While Tesla dominates electric vehicle sales charts around the world, the brand’s reputation continues to be mixed when it comes to after sales support, parts support, and its second-hand and trade-in vehicle processes.
The latest bizarre case to add to the pile is one of Auckland man James Hurman. Hurman reports that he purchased a Tesla from the firm’s Auckland dealership back in August, having traded in his Alfa Romeo Giulietta.
Instead of Tesla simply wiping the Giulietta’s agreed upon trade-in price of $13,500 of the price of Hurman’s new car, it told him that the payment would have to be made separately. Four months later in November, Hurman was still waiting.
Eventually, the waiting became long enough for Hurman to do what a lot of consumers in 2021 do; he blogged about it. On Wednesday, he published a blog post on his LinkedIn profile, titled ‘A super weird story about Tesla’.
In it, Hurman details that he waited about eight weeks for the payment to come through before enquiring about the missing money. His calls were seemingly ignored, Hurman noting that “they often don’t answer at all” and that they never returned any of his messages.
“So I emailed the generic email which is oddly the only email address in all the documentation from the purchase. I eventually got a response from someone there, who said they’d follow up,” he said.
“They came back to me a couple of weeks later and said they’d need bank proof to process the refund, and that it would take a further 3-5 weeks once they had the bank proof. This was now 10 weeks in.
“I’d already send the bank proof right back at the start – and asked why they hadn’t asked for the bank proof earlier if they thought they didn’t have it. But re-sent them the proof anyway. […] Then the line went dead. No response from that email address since, after many requests for an update.”
After this he began calling Tesla again, only for it to be a rinse-and-repeat situation of people acknowledging his contact but not returning his calls. He notes in the post that “there was never a disagreement, an argument, any animosity” over the deal, and that the new Tesla he’d bought had been long paid for in full.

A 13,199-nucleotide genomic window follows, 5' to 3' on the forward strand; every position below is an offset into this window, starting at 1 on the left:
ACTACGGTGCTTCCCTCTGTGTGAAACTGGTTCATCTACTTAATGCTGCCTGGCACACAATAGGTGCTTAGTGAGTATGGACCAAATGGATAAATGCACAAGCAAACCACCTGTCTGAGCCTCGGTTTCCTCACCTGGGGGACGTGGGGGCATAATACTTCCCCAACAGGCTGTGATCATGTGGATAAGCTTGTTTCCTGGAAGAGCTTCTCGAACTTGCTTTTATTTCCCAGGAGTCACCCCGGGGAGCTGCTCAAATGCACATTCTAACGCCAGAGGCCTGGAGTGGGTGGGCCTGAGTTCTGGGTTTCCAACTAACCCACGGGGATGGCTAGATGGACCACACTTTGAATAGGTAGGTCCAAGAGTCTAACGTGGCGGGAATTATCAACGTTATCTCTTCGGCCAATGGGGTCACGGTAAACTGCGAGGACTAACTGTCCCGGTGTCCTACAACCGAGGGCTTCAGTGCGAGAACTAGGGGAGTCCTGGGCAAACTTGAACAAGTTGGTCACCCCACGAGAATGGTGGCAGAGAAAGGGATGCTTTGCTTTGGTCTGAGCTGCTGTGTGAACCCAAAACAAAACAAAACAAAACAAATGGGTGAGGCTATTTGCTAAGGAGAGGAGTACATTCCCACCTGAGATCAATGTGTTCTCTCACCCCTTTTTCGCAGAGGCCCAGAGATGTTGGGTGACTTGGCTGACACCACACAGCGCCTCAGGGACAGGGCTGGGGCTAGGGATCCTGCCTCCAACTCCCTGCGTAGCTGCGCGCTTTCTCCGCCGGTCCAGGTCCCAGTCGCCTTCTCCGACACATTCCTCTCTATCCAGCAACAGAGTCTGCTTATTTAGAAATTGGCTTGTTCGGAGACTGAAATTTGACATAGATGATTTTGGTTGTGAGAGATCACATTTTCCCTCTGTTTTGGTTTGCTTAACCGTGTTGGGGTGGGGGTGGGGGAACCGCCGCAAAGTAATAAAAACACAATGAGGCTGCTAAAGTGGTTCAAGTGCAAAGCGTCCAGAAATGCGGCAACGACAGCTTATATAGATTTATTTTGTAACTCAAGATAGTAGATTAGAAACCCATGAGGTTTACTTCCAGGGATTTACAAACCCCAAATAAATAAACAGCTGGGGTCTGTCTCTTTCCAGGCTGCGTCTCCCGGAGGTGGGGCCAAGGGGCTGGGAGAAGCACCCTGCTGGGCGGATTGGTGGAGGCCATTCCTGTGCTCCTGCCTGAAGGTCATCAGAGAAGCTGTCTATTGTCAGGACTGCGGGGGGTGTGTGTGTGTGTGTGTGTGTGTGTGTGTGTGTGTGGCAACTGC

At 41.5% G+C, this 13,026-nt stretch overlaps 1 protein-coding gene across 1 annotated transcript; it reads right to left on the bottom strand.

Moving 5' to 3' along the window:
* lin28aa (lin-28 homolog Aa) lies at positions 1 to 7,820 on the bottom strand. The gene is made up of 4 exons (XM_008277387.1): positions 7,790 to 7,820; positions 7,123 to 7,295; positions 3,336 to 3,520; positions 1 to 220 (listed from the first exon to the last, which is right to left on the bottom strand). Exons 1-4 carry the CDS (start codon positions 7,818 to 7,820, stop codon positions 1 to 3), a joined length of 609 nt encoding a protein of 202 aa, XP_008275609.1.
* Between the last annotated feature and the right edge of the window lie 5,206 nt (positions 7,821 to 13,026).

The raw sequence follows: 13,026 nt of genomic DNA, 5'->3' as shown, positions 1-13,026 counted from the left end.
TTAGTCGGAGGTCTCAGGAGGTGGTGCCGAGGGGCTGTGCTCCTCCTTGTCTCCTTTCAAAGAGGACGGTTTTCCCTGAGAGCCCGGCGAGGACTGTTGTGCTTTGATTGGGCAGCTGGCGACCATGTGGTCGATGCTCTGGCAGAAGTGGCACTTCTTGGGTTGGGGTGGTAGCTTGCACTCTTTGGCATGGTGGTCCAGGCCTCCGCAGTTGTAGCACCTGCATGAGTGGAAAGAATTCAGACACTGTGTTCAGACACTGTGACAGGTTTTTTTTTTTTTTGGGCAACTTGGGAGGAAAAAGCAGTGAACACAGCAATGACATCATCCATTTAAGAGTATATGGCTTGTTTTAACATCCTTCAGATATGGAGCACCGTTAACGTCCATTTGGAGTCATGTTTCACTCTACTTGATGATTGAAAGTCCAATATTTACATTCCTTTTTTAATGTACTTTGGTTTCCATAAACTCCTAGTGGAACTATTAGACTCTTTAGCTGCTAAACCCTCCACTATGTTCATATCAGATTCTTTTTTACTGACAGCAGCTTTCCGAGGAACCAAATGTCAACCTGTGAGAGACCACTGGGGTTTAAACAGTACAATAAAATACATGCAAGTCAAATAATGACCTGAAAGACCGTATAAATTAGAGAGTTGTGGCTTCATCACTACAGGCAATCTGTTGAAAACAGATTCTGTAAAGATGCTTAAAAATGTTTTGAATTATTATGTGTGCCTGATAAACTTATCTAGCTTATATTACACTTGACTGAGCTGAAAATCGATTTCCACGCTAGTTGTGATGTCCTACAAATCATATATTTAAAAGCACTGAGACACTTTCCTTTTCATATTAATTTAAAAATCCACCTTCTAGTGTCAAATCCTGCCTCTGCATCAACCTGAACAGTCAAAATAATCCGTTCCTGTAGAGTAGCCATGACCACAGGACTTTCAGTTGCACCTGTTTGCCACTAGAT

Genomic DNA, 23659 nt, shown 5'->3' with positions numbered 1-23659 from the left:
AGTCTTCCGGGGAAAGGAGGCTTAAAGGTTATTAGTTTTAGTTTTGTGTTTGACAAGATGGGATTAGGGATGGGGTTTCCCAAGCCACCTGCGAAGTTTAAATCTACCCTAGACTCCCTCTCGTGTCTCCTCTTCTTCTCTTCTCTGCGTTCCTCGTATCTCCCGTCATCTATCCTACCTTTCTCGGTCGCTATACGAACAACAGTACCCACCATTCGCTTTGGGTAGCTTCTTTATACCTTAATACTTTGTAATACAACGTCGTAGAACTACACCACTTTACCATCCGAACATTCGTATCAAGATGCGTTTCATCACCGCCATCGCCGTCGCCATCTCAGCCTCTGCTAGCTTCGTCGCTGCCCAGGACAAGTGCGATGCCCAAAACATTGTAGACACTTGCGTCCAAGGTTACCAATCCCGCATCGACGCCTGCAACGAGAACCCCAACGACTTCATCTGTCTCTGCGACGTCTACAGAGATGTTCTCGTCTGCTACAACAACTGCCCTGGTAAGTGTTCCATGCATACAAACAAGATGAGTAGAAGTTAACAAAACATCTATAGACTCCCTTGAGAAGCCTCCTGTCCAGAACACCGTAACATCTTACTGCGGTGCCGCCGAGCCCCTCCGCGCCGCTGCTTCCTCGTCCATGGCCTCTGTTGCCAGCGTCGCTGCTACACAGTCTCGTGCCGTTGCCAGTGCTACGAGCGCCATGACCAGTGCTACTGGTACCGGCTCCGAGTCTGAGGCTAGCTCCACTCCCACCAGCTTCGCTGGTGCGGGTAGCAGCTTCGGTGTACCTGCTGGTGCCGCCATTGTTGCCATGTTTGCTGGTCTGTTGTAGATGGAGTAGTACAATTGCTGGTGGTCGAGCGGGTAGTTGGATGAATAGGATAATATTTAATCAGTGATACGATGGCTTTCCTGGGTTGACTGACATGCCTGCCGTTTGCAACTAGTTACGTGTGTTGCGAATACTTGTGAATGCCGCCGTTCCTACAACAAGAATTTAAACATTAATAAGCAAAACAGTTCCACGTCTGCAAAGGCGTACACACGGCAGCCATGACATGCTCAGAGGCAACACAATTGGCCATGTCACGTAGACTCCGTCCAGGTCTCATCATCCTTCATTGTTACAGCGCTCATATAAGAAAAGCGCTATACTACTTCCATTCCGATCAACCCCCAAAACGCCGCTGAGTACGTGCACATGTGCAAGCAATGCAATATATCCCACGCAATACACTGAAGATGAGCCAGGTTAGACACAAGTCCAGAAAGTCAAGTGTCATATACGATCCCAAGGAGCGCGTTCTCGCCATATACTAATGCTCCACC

“There are only 4 people who work at Tesla in NZ on Linked In – all obviously very junior people. And no information on the website of who the GM or similar is. Basically they’ve made it impossible to find out who to contact when there’s an issue like this,” he said.
“At this point I was feeling pretty bewildered – they’d taken our car and our money, and genuinely seemed like they were just not going to pay us. […] It seems super bizarre but I really think they’re just not going to pay us for the car they took, which is a really creepy feeling.
“The Tesla is one of the biggest single purchases we’ve made, and hands down the worst, and strangest, customer service experience I’ve ever had.”
The LinkedIn post went viral while also hitting some mainstream media outlets. And, seemingly as a result of the unfavourable media attention, Tesla decided to finally pay Hurman the outstanding $13,500 this week.
“The power of social media! Tesla NZ have transferred the money to us this afternoon, after much social media action, hearing about others who’d had the same experience, and involvement from a prominent journalist,” said Hurman in an update to his post.
“The story is that everyone I called thought someone else was on it and mistakenly thought it was being resolved, and so didn’t escalate the issue. *Slightly* suspicious given I’d been extremely clear to everyone I spoke to that it definitely wasn’t being resolved and that I explicitly wanted it to be escalated, and they all assured me they understood and would do so.
“Please Tesla (global) could you adjust your obviously obfuscatory mechanisms to limit customers’ ability to raise issues, contact a support person (a local, human one), or chase up large sums of money which are in your best interests to hold and earn interest on for as long as possible – an especially pernicious and unnecessary tactic when your company is owned by the richest person in the world.”